One-time top surrogate New Jersey Gov. Chris Christie is notorious for bullying the press, the public — and the mayor of Fort Lee, N.J., it is alleged. His underling Bridget Anne Kelly testified in the Bridgegate scandal trial about Christie’s explosive temper and recalled an instance in which he allegedly threw a water bottle at her.
Thrice-married, notorious adulterer Rudy Giuliani went to the Republican National Convention and led the call to “lock her up.” He has popped up on one Sunday night show after another to smear Trump’s accusers and argue that language used in the “Access Hollywood” tape is standard fare in locker rooms. (Looking horrified, Jake Tapper rebutted that.)
Top policy adviser Sen. Jeff Sessions (R-Ala.) has questioned whether the conduct Trump boasted about is really sexual assault after all. It’s nearly a Todd Akin moment, which is appropriate, since Trump campaign chief Kellyanne Conway worked for Akin as well.
On Tuesday night, Trump confidant Newt Gingrich went on Megyn Kelly’s Fox News show, then proceeded to lose it. He screamed and pointed his finger at her, accusing her of having an obsession with sex:
Trump’s social media director then tweeted, “Megyn Kelly made a total fool out of herself tonight — attacking Donald Trump. Watch what happens to her after this election is over.” (She didn’t make a fool out of herself; and was that a threat or a prediction?)
Let’s not forget that Roger Ailes, forced out of Fox News for multiple alleged, gross acts of sexual harassment, is a pal of Trump and reportedly counseled him on debate prep at one point.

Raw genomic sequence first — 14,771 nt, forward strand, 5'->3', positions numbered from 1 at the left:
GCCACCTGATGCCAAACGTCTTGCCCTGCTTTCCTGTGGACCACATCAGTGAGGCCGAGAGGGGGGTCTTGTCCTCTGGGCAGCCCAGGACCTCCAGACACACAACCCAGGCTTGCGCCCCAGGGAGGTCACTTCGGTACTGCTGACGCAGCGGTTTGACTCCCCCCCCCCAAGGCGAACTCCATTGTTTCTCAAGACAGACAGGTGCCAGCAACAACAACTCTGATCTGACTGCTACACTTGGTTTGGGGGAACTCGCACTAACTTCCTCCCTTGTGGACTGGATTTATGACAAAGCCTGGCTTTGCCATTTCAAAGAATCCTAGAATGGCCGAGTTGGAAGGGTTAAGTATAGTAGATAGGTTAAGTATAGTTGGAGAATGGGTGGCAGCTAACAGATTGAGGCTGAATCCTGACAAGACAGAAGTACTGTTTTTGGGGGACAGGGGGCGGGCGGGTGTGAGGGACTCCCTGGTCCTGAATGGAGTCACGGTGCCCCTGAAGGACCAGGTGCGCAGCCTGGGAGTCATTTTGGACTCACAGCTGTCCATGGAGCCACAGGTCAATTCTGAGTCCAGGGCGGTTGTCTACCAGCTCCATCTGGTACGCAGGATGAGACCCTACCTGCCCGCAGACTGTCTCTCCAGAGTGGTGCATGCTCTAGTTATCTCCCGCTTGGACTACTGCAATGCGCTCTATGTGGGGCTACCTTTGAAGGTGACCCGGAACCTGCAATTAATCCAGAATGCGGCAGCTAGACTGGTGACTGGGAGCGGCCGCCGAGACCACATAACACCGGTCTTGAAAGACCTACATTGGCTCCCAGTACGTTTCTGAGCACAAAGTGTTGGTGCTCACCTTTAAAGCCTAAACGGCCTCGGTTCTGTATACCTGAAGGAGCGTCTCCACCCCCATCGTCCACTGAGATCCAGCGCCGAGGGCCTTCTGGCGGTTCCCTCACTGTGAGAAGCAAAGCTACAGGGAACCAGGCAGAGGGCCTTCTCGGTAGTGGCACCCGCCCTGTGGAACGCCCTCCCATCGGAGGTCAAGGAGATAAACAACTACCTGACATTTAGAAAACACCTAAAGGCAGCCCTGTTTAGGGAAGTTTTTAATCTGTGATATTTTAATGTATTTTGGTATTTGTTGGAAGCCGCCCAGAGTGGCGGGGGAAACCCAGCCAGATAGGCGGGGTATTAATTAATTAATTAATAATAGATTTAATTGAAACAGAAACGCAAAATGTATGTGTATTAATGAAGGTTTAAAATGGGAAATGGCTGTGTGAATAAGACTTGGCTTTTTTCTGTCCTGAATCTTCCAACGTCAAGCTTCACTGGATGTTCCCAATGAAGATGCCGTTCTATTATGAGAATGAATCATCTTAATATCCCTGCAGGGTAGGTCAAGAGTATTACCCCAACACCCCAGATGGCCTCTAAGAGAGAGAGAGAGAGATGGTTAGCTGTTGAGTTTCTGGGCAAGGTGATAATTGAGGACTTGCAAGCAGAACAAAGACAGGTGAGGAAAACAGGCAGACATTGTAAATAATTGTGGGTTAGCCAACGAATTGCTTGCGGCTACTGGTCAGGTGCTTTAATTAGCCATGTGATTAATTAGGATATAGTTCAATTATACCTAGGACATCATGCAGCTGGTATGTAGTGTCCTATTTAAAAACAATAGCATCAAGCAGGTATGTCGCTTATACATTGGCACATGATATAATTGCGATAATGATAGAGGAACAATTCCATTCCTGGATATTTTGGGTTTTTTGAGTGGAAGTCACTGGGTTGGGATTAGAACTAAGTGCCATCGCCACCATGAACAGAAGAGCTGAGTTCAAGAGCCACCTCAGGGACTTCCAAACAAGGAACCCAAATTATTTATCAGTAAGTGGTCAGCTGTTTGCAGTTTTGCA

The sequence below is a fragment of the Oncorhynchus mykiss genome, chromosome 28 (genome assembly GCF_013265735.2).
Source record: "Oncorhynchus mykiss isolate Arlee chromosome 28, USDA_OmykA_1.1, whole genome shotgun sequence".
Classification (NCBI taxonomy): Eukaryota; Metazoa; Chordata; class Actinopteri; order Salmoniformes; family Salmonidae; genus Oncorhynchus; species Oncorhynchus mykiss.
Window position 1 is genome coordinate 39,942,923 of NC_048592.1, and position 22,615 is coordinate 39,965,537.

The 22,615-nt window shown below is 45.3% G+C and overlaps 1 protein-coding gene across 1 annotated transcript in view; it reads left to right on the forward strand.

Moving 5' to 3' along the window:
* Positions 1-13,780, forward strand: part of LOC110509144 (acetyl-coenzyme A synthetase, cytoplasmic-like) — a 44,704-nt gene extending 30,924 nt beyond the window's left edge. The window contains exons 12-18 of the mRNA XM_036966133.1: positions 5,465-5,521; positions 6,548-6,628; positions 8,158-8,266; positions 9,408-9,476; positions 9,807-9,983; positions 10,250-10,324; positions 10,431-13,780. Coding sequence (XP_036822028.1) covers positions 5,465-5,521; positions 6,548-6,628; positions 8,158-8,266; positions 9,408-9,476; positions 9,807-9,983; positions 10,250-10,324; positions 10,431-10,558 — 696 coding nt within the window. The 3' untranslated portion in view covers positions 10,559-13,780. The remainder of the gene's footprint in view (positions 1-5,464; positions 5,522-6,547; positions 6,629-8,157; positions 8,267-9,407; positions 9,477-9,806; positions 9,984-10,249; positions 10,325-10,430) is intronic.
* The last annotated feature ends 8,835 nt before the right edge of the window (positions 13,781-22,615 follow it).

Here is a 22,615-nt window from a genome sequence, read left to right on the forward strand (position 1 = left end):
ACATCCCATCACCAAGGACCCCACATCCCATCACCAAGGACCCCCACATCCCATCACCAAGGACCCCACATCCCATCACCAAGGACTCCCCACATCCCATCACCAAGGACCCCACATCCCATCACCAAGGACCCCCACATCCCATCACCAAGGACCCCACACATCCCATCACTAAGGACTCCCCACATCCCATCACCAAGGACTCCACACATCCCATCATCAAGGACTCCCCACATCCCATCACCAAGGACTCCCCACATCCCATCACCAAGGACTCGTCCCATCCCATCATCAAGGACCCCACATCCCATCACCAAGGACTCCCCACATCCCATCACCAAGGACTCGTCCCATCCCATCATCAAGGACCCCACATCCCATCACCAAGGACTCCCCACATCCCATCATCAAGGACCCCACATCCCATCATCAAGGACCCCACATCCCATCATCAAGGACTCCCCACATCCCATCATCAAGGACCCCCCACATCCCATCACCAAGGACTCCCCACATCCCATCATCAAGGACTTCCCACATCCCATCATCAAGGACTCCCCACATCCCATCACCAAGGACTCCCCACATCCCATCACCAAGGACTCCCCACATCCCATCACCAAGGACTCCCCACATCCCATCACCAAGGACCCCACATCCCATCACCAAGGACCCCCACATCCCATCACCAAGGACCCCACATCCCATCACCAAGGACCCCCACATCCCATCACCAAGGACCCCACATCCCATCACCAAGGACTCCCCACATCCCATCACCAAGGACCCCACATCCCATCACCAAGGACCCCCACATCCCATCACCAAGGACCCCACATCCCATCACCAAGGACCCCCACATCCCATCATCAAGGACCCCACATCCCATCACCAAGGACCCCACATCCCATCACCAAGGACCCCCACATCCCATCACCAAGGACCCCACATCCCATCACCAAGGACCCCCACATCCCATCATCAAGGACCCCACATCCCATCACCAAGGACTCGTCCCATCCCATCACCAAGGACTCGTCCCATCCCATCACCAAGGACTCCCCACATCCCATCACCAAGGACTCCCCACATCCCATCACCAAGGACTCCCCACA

Corey Lewandowski, Trump’s fired campaign manager, was caught on tape manhandling a female reporter. He and Trump denied it; her employer, run by now-campaign CEO Stephen K. Bannon, attempted to smear her.
Might there be a pattern here? White, unhinged men, most well past their prime, acting abusively toward women.
It is remarkable the company Trump keeps and how these men find solace in each other’s company. In their fury and contempt for women, they reveal how uncivilized they are. They occupy space far outside the norms of polite society, one in which women are there to do as the men want and called liars, nasty and devious if they object. Trump and company use power to go after people they perceive as weaker than they are. They assume that women can be taunted, abused and kept quiet.
As Michelle Obama said: “I have to tell you that I listen to all this, and I feel it so personally. And I’m sure that many of you do, too — particularly the women. The shameful comments about our bodies. The disrespect of our ambitions and intellect. The belief that you can do anything you want to a woman? It is cruel. It is frightening.”
Now, within the Republican Party this behavior is not disqualifying. Its presidential nominee has established a new, grotesque standard for how leaders and their team talk and act toward women. He loses neither the party’s support nor the respect of his sycophants (in the right-wing media and elsewhere).
Needless to say, Trump’s share of the women’s vote, especially the college-educated women’s vote, is plummeting. (It almost seems as though the Trump campaign is trying to drive those numbers down to zero.)
The GOP has had a problem with single women voters for years; now married women will likely walk on the party as well. Beyond the election, Republican women will need to decide whether they really want to be Republicans. It’s increasingly hard to imagine independent, professional women — really, any women — remaining in a party that is so rife with abuse and disrespect, so reminiscent of old-boy networks 30 years out of date. It’s not even clear what the party could do to purge itself of the misogyny.
What place is there for women in a party of all white, angry, abusive men, with no one willing to put an end to Trump’s antics? Increasingly, the answer will be: none. Women can leave the shell of the Republican National Committee to the bully boys as their own locker room — and can help lead the center-right party that replaces it.